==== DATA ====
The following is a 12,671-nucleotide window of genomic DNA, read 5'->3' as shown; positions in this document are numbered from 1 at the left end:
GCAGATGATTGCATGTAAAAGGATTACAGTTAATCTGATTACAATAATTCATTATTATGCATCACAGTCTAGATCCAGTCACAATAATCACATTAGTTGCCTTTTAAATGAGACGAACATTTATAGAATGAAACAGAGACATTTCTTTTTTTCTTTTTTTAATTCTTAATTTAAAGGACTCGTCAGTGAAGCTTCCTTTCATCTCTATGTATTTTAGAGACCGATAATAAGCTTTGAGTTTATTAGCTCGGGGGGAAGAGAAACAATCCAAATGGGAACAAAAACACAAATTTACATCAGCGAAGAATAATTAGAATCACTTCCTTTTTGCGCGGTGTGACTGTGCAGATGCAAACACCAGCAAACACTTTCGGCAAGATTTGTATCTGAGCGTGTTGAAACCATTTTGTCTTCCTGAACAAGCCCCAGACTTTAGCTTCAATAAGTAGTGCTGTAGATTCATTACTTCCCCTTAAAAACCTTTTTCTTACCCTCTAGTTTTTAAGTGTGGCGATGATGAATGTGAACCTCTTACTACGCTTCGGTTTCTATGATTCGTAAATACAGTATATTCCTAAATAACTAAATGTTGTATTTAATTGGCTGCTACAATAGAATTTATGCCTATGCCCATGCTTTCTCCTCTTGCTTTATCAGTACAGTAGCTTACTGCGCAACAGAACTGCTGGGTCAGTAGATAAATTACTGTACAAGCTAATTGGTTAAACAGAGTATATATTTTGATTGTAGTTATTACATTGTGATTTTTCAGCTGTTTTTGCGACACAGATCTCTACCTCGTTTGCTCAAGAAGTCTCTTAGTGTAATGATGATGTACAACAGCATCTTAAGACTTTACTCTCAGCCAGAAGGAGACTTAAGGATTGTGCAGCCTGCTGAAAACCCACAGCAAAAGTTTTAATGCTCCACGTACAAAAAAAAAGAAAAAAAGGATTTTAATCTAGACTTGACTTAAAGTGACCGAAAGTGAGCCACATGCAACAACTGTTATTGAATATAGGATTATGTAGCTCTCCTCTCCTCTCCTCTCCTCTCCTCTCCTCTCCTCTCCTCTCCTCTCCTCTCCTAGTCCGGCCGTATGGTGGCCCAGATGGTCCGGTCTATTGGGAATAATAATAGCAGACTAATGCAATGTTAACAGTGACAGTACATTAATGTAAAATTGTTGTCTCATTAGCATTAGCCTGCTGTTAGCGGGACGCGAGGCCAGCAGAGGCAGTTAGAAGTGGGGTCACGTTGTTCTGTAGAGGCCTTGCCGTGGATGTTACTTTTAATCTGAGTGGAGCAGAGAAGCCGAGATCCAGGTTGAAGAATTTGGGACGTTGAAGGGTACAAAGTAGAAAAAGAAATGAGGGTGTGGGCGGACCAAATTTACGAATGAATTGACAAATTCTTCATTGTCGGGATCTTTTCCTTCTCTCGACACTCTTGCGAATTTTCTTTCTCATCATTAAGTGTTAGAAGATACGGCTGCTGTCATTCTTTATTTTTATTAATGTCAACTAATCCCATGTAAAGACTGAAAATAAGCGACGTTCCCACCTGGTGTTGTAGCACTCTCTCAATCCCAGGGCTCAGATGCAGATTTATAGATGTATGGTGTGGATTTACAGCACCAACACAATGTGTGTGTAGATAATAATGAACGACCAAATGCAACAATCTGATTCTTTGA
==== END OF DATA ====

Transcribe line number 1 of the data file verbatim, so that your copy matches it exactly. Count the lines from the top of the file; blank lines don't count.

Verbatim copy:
The following is a 12,671-nucleotide window of genomic DNA, read 5'->3' as shown; positions in this document are numbered from 1 at the left end: